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Creative Commons License

Creative Commons is a comprehensive license suitable for copyleft distribution of creative works. The Creative Commons License was developed in 2002 under the guidance of Lawrence Lessig. He is the Roy L. Furman Professor of Law at Harvard Law School and the former director of the Edmond J. Safra Center for Ethics at Harvard University. Creative Commons covers a wide range of works, including books, movies, plays, music, articles, photographs, website and blogs.

The Creative Commons License is based on four pillars: Attribution, Share-Alike, Non-Commercial, No-Derivatives. Let us describe each of them:

Attribution (BY): The user may copy, distribute, display or modify the work by giving attribution to the creator.

Share-Alike (SA): Users must distribute the modified work using the license used for original work. Attribution to the original creator is necessary.

Non-commercial (NC): Users can copy, distribute, display, modify and reproduce the work only for the non-commercial uses. Attribution to the original creator is necessary. No-Derivatives (ND): Users are only allowed to copy, distribute, and display the work. Not allowed to modify the work. Attribution to the original creator is necessary.

A variety of licenses can be generated by mixing and matching Creative Commons basic terms. Signs for each license can be generated to display along with the work. Based on a combination of the four conditions mentioned above, six major Creative Commons licenses can be generated.

  • Name — Short-form — Conditions
  • Attribution — CC BY — This license lets others distribute, remix, tweak, and build upon your work, even commercially, as long as they credit you for the original creation.
  • Attribution ShareAlike — CC BY-SA — This license lets others remix, tweak, and build upon your work even for commercial purposes, as long as they credit you and license their new creations under the identical terms.
  • Attribution-No Derivatives — CC BY-ND — This license lets others reuse the work for any purpose, including commercial; however, it cannot be shared with others in adapted form, and credit must be provided to you.
  • Attribution-NonCommercial — CC BY-NC — This license lets others remix, tweak, and build upon your work non-commercially, and although their new works must also acknowledge you and be non-commercial, they don’t have to license their derivative works on the same terms.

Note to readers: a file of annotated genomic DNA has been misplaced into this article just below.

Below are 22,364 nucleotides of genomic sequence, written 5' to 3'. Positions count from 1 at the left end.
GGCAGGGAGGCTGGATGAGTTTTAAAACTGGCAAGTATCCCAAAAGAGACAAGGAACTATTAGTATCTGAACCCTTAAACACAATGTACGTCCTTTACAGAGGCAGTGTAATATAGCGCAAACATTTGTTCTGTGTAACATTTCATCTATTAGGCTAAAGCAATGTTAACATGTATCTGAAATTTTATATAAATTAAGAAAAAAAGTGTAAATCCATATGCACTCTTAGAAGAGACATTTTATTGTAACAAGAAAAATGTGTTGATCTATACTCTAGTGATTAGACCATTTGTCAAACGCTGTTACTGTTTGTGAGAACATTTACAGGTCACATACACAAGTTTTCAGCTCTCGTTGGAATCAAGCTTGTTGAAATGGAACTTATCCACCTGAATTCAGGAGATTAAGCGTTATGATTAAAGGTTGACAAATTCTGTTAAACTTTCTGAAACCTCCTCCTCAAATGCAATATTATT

• Attribution-NonCommercial-ShareAlike — CC BY-NC-SA — This license lets others remix, tweak, and build upon your work non-commercially, as long as they credit you and license their new creations under the identical terms.
  • Attribution-NonCommercial-NoDerivatives — CC BY-NC-ND — This license is the most restrictive of our six main licenses, only allowing others to download your works and share them with others as long as they credit you, but they cannot change them in any way or use them commercially

How to Generate Creative Commons Licenses

The users can generate Creative Commons Licenses to combine the terms and conditions suitable for the distribution of the works. Tools for the generation of Creative Commons are available at https://creativecommons.org/choose. It also helps to generate signs, source codes to embed the license on the websites and provide the link to the details of the license terms. Users can display the Creative Commons License on the works using the tool.

How to Find Creative Commons Works

Millions of different types of works have been published using the Creative Commons License. Photographs, artwork, video, film, cartoons, study materials, music, news, research papers, articles, and website content are licensed using the Creative Commons License. Such items are stored in different sources on the World Wide Web. Prominent web search engines can assist the users to search and find open-licensed digital creations. Google Search provides options to show only digital works with a copyleft license.

Search filter with Google to find copyleft images.

Various services are available to store the digital objects with Creative Commons License. For example, the Wikimedia Commons (https://commons.wikimedia.org) store a large collection of photographs, audio and video. Open Access research publications also use the Creative Commons License. Public Library of Science (https://plos.org) is a prominent Open Access publisher of scholarly journals. Google Scholar search engine (https://scholar.google.com) can be used to search for Open Access research articles. DOAJ (Directory of Open Accessjournals) is an online service that helps students and research scholars to find Open Access research publications and articles. The web address of DOAJ is https://doaj.org/. The Internet Archive is one of the big digital libraries on the Internet (https://archive.org) stores digital objects with open licenses.


Educational and research institutions encourage copyleft initiatives and open licenses. Publications with copyleft help the creator to grow and open up new opportunities. Copyleft licenses assist in locating and identifying the copyleft works on the Internet. Creative Commons is a license which covers all forms of arts and literary works. In addition to protecting copyright, Creative Commons helps one to create licenses by complying with all possible terms of use.

Source: Vimal Kumar V., An Introduction to Self-publishing, CC BY-NC-SA 4.0 license

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